2.  Child Support is modifiable upon a showing of  1) a material change in circumstances, unanticipated at the time of the Order and that either the 2) paying parent’s income has increased (or a non-voluntary decrease) in a meaningful capacity or that the 3) child’s reasonable needs and expenses have increased, or both an increase in income and needs.  It should be noted that Child Support is statutory, as noted here, and the paying parent’s responsibility to pay does not continue to increase, just because his/her income does.

3.   Visitation has the lowest standard to modify.  In order to modify visitation all one needs to do is demonstrate that the current schedule is not working.  This can be shown by showing that a party moved over several hours away making every other weekend unworkable or by showing that due to the child’s schedule, or a parent’s work schedule the visitation plan is not working.  This one is easier to pursue, but the outcome is not always predictable, so have a plan for what schedule will work if you are seeking to change it because of distance or a work schedule issue.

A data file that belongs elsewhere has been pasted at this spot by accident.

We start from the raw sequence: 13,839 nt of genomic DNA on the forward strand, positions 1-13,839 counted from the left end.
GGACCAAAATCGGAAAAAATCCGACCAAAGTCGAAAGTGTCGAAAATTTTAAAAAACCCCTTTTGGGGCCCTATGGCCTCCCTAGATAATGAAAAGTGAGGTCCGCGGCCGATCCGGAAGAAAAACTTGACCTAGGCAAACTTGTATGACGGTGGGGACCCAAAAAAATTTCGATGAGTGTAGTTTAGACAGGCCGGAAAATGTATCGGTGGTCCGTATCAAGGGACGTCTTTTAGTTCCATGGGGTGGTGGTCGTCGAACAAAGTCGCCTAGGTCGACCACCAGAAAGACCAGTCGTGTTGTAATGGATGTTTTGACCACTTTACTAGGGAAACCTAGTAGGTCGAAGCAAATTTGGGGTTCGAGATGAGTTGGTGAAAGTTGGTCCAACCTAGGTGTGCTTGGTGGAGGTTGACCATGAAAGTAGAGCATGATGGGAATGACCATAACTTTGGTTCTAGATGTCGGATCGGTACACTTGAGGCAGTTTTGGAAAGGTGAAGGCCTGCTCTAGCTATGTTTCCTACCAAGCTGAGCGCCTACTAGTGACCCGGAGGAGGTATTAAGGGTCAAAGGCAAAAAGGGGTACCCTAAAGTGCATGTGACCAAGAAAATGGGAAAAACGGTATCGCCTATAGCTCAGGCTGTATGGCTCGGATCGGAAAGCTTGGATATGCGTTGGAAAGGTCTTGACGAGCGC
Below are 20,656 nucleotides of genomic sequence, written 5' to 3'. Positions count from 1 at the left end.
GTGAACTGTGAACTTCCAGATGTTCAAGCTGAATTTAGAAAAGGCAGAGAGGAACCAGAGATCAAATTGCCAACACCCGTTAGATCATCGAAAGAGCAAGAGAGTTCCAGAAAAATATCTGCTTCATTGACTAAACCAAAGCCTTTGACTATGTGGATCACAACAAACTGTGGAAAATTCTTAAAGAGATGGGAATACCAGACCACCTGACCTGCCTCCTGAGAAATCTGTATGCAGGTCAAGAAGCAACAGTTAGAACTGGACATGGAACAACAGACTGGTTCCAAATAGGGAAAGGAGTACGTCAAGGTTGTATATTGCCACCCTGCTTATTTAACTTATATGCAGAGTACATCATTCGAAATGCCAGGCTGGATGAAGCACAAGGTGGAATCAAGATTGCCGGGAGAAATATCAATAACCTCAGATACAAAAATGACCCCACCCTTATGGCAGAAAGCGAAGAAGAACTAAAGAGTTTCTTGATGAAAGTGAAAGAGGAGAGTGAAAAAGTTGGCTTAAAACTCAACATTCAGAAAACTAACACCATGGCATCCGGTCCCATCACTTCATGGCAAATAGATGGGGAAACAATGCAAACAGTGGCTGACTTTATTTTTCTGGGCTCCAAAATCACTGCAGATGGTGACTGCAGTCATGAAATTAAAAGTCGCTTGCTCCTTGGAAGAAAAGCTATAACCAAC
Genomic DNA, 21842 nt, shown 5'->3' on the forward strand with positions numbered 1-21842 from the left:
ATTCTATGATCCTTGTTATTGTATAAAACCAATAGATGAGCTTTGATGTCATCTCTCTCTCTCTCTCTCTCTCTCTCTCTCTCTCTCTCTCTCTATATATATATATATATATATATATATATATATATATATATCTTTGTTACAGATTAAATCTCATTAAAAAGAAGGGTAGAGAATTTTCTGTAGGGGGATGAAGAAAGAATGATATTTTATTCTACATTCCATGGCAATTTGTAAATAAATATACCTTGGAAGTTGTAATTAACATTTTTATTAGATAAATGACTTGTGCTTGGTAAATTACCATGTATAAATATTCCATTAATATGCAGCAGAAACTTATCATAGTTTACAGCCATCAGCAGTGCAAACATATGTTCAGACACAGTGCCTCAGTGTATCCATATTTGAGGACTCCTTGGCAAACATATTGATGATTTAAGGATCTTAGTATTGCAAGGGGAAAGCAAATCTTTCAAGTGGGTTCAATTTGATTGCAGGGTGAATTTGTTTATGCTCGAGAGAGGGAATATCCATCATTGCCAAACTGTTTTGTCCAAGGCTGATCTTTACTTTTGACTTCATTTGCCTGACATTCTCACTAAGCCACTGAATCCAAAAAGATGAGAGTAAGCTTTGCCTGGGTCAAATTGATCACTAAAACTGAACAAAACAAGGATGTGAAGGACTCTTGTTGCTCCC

*Certain other aspects of Order’s can/may be modifiable as well; ie; alimony, other child benefits.

Matthew Thompson is a Mississippi Child Custody Attorney and reminds you to follow your papers.

Follow the blog: BowTieLawyer  You may also contact Matthew with your family law case, question or concern at (601) 850-8000 or Matthew@bowtielawyer.ms

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Modifying Your Divorce Without the Court, Think Again.

This is an all too common occurrence.  Mom and Dad get divorced, rock along and a few years down the road they decide to change their deal.  They are getting along, at least better than before the divorce, and both are burned from their past experiences with attorneys and attorney fees.  So…they decide we can handle this like mature adults.  Dad wants a custody tweak, Mom needs a support adjustment – bam-shabang– let’s just do it.